Steps Role Play worked with the bank’s HR department and solicitors Allen
& Overy to design the workshops. The company also provided four role-plays
to illustrate the issues in practice and reinforce the need to maintain cordial
relations in the workplace.

"There have been a number of cases of harassment and discrimination in
the City and they always attract adverse publicity," said Mike Gostick,
head of human resources at Rabobank in the UK. "We thought it would be a
good idea to develop a mandatory workshop to create a more formal awareness of
these issues. We also wanted to show how easy it is to fall foul of the law and
to highlight the sort of standards we expect."

Called "Dignity at work", the two-hour workshop featured an
overview of the new legislation in this area, provided by Allen & Overy.
Steps undertook the four role plays, portraying managers and employees facing
harassment, bullying and discrimination situations. At key points the actors
would stop the role play and seek guidance from the audience on what they
should do or say next. Each scenario was rounded off with a legal opinion and a
discussion of the points raised.

"When planning the workshops, we thought there must be a better way of
dealing with this than simply teaching people about employment law," said
Mike Gostick. "I approached Steps Role Play and together with Allen &
Overy we brainstormed the format. The end result was a light-hearted approach
that was very effective."

The workshops have formed part of the bank’s attempts to foster a climate of
mutual respect. Now they have been delivered for all staff, Mike Gostick says
Rabobank’s employees can concentrate on their primary aim of creating value for


Centaur Communications, the independent publishing company, turned to
drama-based training to enliven a series of one-day seminars on employment law
legislation for managers.

Steps Role Play helped design the seminars and provided role-plays to
highlight best practice management approaches and the effectiveness of coaching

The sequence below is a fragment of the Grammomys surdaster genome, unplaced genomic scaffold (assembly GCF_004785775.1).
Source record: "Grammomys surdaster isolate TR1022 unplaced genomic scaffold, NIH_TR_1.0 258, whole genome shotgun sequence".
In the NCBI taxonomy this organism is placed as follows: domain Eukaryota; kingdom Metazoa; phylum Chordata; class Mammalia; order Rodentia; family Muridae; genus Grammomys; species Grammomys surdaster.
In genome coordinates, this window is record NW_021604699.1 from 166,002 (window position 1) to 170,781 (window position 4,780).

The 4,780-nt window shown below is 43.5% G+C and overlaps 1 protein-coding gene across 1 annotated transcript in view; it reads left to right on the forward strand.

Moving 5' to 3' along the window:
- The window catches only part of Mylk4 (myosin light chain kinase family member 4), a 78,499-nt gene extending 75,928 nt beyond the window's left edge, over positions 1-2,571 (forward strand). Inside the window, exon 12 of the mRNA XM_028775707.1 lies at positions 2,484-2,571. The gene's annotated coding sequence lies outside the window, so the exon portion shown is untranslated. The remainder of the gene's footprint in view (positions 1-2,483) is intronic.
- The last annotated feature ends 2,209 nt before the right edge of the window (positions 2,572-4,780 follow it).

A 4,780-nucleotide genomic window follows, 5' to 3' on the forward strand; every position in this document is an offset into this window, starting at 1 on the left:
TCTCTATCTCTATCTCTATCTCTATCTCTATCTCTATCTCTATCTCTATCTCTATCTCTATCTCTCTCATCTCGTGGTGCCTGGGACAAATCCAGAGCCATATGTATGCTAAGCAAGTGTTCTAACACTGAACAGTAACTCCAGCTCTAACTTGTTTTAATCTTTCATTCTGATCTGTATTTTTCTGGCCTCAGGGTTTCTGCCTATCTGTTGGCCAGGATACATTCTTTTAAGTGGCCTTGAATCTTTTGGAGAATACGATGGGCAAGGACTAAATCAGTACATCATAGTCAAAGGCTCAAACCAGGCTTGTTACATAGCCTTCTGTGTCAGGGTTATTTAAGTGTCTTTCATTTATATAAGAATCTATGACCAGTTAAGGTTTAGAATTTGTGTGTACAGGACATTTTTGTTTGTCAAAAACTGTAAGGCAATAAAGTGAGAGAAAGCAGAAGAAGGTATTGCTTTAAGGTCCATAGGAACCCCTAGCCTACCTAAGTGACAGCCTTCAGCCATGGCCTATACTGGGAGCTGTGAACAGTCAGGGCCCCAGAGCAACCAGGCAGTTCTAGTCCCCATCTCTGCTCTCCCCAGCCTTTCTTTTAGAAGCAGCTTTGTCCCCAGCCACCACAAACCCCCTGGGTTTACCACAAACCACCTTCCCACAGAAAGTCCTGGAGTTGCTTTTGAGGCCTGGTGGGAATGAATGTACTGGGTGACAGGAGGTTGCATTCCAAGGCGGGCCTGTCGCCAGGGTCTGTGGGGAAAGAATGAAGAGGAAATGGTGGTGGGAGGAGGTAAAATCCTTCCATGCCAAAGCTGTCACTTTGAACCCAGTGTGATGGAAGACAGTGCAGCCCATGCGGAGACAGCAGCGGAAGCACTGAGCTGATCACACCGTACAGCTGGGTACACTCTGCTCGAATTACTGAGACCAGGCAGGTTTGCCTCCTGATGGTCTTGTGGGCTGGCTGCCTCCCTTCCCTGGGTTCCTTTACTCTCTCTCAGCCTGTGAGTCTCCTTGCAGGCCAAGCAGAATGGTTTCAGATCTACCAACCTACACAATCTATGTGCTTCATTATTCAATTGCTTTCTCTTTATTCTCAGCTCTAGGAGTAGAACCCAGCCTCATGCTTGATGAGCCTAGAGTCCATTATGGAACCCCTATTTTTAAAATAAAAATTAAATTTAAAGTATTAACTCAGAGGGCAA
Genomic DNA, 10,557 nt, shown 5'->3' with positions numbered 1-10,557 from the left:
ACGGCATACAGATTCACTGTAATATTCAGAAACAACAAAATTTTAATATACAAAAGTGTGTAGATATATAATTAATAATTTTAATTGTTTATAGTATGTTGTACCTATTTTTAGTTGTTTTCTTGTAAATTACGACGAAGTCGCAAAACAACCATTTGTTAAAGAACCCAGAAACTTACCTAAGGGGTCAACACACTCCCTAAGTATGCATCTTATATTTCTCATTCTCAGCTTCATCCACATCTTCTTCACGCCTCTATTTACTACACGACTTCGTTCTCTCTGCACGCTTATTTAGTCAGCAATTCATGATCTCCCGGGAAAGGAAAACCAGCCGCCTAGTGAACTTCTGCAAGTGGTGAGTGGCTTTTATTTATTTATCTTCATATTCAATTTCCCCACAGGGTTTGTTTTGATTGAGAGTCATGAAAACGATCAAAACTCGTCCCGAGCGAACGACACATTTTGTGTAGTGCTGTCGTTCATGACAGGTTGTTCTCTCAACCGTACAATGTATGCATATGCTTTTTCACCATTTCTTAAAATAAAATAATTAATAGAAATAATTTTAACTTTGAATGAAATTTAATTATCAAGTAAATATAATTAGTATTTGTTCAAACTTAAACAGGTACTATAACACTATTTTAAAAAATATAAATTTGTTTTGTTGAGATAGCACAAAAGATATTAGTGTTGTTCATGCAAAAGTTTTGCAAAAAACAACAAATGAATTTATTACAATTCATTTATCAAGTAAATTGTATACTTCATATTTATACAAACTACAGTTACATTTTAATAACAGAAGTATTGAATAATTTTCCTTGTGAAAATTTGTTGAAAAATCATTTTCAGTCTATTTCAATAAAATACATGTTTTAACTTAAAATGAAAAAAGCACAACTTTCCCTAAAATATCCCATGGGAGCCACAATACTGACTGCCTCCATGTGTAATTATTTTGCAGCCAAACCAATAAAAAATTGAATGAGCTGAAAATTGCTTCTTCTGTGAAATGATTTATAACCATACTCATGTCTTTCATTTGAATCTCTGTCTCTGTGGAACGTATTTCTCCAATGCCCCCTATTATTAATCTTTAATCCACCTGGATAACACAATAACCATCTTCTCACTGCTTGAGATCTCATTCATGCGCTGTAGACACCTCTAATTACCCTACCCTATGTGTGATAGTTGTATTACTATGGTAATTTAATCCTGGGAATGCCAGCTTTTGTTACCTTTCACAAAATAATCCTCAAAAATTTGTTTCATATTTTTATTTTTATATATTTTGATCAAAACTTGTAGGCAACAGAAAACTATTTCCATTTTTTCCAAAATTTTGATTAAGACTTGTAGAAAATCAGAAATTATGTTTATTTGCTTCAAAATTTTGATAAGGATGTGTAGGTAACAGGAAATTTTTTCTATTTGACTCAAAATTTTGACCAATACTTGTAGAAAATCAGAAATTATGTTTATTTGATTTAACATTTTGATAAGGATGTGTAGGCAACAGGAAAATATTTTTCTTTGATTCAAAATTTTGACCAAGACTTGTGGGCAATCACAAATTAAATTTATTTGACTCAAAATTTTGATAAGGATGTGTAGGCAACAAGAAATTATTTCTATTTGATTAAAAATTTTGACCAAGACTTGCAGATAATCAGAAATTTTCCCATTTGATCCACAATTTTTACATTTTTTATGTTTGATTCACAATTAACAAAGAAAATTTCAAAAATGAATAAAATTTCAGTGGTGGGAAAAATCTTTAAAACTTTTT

and counselling.

"If we end up in a tribunal and subsequently lose as a result of bad
management by a member of staff, the cost can become quite phenomenal,"
said Mark Moorton, human resources director at Centaur. "We decided that
we needed to introduce a new training initiative to keep our managers up-to-date
with recent changes in employment legislation. It’s not the sexiest bit of
training, so we thought we could use drama-based training to bring some life to
the proposed sessions."

Steps Role Play worked with Centaur and its lawyers, Davenport Lyons, to
develop a one-day seminar called "Managing your workforce", which was
targeted at anyone within Centaur who manages other people – such as editors of
magazines, publishers and advertising managers.

"I wanted the focus to be on best practice management, rather than solely
about employment law," said Mark Moorton. "We also wanted to address
coaching and counselling because by applying these skills effectively, you can
often avoid any trouble as far as the law is concerned. Steps added real value
because their role plays brought a degree of realism that you just wouldn’t get
if managers within the company role played among themselves."

The seminar ran four times, at Davenport Lyons’ offices in central London,
with around 15 to 20 managers attending on each occasion. The seminars proved
so successful that Centaur is now planning a second wave.

"A lot of managers here have had no formal training in management
skills, they simply find themselves in at the deep end by virtue of the job
that they do," said Mark Moorton. "The seminars have showed them that
coaching and counselling could help them to achieve a lot more. They are now
aware that these skills can benefit them and the business, because performance
goes up and they end up with a much happier and better working team."